“That's right,” Kelp said. “And you gave Major Iko the paste emerald and he brought it home and when they found out it wasn't real they ate him, I think. Anyway, there was trouble back and forth, and Herman was with his radical friends at the UN to steal some secret documents that proved the drought was a plot by the white people, and they came on this assassination attempt, and Herman helped the guy they were trying to kill, and it turned out he was the next president of Talabwo, which is why they were trying to put him out that window, so when he got home he invited Herman over as a thank you, and that's when Herman found out the
vice
-president was figuring on a coup, so now Herman's vice-president, and he says he enjoys it a lot.”

Dortmunder said, “He does, does he?”

“Yeah. Except he isn't Herman X anymore, now he's Herman Makanene Stulu'mbnick.”

Tiny said, “I am growing weary.”

“Well, that's all I know anyway,” Kelp said. He poured himself some more Amsterdam Liquor Store Bourbon.

Tiny said, “I know a guy, for the locks. He's a little unusual.”

Dortmunder said, “After
those
stories?
Your
guy is unusual?”

“At least he's in New York,” Tiny said. “His name's Wilbur Howey.”

“I don't know him,” Dortmunder said.

“He just came out of the slammer,” Tiny said. “I'll have a word with him.”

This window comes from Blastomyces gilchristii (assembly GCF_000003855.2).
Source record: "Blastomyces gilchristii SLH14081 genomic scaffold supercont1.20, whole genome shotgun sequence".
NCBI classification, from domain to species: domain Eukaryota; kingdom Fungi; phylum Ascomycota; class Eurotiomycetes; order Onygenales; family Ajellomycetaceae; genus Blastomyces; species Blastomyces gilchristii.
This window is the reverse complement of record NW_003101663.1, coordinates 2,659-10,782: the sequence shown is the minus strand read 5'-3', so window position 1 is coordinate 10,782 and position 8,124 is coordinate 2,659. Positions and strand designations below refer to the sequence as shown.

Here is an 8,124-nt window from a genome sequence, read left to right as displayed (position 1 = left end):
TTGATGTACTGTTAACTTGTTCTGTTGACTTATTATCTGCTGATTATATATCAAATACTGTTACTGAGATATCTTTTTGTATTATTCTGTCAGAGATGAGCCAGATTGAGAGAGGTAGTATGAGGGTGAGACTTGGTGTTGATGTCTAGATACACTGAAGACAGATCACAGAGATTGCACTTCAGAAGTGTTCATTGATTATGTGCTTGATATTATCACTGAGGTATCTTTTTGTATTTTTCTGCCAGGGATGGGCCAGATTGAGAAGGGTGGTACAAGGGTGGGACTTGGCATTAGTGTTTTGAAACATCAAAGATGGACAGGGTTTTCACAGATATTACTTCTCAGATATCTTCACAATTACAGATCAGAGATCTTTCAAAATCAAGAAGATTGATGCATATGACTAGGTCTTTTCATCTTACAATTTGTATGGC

“Fine,” Dortmunder said. He hesitated, and cleared his throat.

“Here it comes now,” Tiny said.

Dortmunder gave him an innocent look. “Here comes what, Tiny?”

“The butcher's thumb,” Tiny said. “You know what I do with the butcher's thumb?”

“There's nothing
wrong
, Tiny,” Dortmunder said. “The deal is exactly as I said it was. Only, there's just one more little element.”

“One more little element.”

“While we're in the building,” Dortmunder said, “take no time at all, we go up to the top floor, handle one extra little piece of business. Nothing to it.”

Tiny viewed Dortmunder more in sorrow than in anger. “Tell me about this, Dortmunder,” he said. “What is this extra little piece of business?”

“Well,” Dortmunder said. He knocked back a little Amsterdam Liquor Store Bourbon, coughed, and said, “The fact is, uh, Tiny, while we're in there anyway, uh, it seems we have to rescue this nun.”

14

“How did it go last night?” May asked.

Dortmunder paused with a spoonful of Wheaties in midair. He nodded thoughtfully, pondering the question, and then said, “Well, there was a chancy minute or two when I mentioned the nun, but then it worked out.”

“What was the chancy minute?”

“Tiny. He didn't like it.”

May was making herself instant coffee, standing in a dapple of morning sunshine reflected twice before coming in the airshaft window. She said, “What didn't he like about it?”

Dortmunder had taken that load of Wheaties on board. He chewed and chewed and swallowed and said, “Nuns. Tiny says nuns remind him of a movie called
Come to the Stable
, and he's mad at that movie.”


Come to the Stable?
” May poured hot water over brown dust. “Why would he be mad at a movie?”

“Apparently, he was in an armored car job once, and it got screwed up, and he hid inside the air ducts in a movie house for a week. Late at night he'd come out of the ducts and go down and eat the candy and drink the soda, but he could never leave the building because the cops knew a couple guys in the job were still in the neighborhood somewhere, and they were doing a house-to-house search and maintaining a presence on the street and all that. So it was a revival house, and that week they were showing